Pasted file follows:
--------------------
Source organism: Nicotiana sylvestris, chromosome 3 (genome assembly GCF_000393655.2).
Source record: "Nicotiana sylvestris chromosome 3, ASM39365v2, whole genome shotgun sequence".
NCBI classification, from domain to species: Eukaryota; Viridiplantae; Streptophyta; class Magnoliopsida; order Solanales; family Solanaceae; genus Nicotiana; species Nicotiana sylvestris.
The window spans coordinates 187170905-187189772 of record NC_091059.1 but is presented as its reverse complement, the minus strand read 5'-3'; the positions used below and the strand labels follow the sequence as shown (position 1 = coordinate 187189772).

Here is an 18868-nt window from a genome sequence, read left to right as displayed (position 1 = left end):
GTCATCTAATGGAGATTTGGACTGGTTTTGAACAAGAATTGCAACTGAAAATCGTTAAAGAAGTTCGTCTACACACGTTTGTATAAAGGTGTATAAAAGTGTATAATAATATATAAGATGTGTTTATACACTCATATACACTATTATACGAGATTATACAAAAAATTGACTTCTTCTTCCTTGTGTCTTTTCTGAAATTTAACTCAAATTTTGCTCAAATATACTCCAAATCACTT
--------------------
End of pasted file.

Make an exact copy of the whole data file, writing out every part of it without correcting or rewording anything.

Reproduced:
Source organism: Nicotiana sylvestris, chromosome 3 (genome assembly GCF_000393655.2).
Source record: "Nicotiana sylvestris chromosome 3, ASM39365v2, whole genome shotgun sequence".
NCBI classification, from domain to species: Eukaryota; Viridiplantae; Streptophyta; class Magnoliopsida; order Solanales; family Solanaceae; genus Nicotiana; species Nicotiana sylvestris.
The window spans coordinates 187170905-187189772 of record NC_091059.1 but is presented as its reverse complement, the minus strand read 5'-3'; the positions used below and the strand labels follow the sequence as shown (position 1 = coordinate 187189772).

Here is an 18868-nt window from a genome sequence, read left to right as displayed (position 1 = left end):
GTCATCTAATGGAGATTTGGACTGGTTTTGAACAAGAATTGCAACTGAAAATCGTTAAAGAAGTTCGTCTACACACGTTTGTATAAAGGTGTATAAAAGTGTATAATAATATATAAGATGTGTTTATACACTCATATACACTATTATACGAGATTATACAAAAAATTGACTTCTTCTTCCTTGTGTCTTTTCTGAAATTTAACTCAAATTTTGCTCAAATATACTCCAAATCACTT